Linton- Life in the Collections
William Luson Thomas / Harry Quilter:
78) The Making of the Graphic. in: Universal Review,
London 1.9. 1888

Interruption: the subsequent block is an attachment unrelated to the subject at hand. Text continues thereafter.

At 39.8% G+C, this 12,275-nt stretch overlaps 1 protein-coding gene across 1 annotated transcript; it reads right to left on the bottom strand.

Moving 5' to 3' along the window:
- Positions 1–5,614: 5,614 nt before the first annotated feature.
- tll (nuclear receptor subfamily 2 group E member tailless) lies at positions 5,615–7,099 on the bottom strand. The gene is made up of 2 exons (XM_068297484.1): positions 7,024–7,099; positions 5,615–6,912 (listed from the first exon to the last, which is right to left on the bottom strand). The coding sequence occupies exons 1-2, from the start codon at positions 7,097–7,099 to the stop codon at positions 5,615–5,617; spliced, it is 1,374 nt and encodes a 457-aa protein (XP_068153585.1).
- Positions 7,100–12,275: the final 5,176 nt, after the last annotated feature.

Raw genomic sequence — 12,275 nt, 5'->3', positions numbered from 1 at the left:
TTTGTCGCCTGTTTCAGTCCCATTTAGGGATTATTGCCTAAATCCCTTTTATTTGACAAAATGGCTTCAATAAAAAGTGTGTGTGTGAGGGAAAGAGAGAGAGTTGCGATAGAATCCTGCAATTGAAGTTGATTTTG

William Luson Thomas, the editor of The Graphic, the enterprise that would advance modern expressive xylography like no other, gives an account here of his own engraving practice “under the teaching of W.J. Linton.” He refers to the influence of the works of “Branston, Thomson and W.J. Linton” on the development of the craft in France and how he conceived the idea of founding the Graphic. “The originality of the scheme consisted in establishing a weekly illustrated journal open to all artists, whatever their method, instead of confining my staff to draughtsmen on wood as had been hitherto the general custom.” Although he doesn’t specify Linton’s teachings and views, it is obvious that his demand for artistic graver work and his method of freely drawing with the graver had a major impact on Luson Thomas’s conception. Van Gogh did not realise his initial intentions to become an engraver and to work for the Graphic, but he would tune into this by using the pen like a graver. His preference for the reed pen had to do with its likeliness to xylographic tools.